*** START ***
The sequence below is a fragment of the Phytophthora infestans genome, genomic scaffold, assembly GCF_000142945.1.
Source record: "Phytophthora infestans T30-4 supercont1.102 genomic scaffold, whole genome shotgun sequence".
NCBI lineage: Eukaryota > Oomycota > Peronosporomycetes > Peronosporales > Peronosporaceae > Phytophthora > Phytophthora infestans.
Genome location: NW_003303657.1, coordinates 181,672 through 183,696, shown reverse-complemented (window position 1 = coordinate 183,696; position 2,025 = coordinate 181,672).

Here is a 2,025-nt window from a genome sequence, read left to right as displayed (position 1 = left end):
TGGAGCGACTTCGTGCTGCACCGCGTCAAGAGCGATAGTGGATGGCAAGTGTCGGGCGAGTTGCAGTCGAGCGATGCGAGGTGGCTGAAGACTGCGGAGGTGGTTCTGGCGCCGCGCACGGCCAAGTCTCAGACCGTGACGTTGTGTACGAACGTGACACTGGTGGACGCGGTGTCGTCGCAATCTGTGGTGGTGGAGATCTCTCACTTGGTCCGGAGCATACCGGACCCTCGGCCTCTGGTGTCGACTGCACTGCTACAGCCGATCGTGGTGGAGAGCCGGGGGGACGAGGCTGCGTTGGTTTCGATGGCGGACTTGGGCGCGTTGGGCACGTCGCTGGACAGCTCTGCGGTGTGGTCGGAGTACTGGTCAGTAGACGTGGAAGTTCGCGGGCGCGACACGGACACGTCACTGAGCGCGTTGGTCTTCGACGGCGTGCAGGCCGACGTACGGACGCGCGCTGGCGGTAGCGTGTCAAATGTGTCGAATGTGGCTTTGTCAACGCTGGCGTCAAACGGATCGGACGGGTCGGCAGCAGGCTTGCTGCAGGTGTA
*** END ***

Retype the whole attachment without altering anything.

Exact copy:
The sequence below is a fragment of the Phytophthora infestans genome, genomic scaffold, assembly GCF_000142945.1.
Source record: "Phytophthora infestans T30-4 supercont1.102 genomic scaffold, whole genome shotgun sequence".
NCBI lineage: Eukaryota > Oomycota > Peronosporomycetes > Peronosporales > Peronosporaceae > Phytophthora > Phytophthora infestans.
Genome location: NW_003303657.1, coordinates 181,672 through 183,696, shown reverse-complemented (window position 1 = coordinate 183,696; position 2,025 = coordinate 181,672).

Here is a 2,025-nt window from a genome sequence, read left to right as displayed (position 1 = left end):
TGGAGCGACTTCGTGCTGCACCGCGTCAAGAGCGATAGTGGATGGCAAGTGTCGGGCGAGTTGCAGTCGAGCGATGCGAGGTGGCTGAAGACTGCGGAGGTGGTTCTGGCGCCGCGCACGGCCAAGTCTCAGACCGTGACGTTGTGTACGAACGTGACACTGGTGGACGCGGTGTCGTCGCAATCTGTGGTGGTGGAGATCTCTCACTTGGTCCGGAGCATACCGGACCCTCGGCCTCTGGTGTCGACTGCACTGCTACAGCCGATCGTGGTGGAGAGCCGGGGGGACGAGGCTGCGTTGGTTTCGATGGCGGACTTGGGCGCGTTGGGCACGTCGCTGGACAGCTCTGCGGTGTGGTCGGAGTACTGGTCAGTAGACGTGGAAGTTCGCGGGCGCGACACGGACACGTCACTGAGCGCGTTGGTCTTCGACGGCGTGCAGGCCGACGTACGGACGCGCGCTGGCGGTAGCGTGTCAAATGTGTCGAATGTGGCTTTGTCAACGCTGGCGTCAAACGGATCGGACGGGTCGGCAGCAGGCTTGCTGCAGGTGTA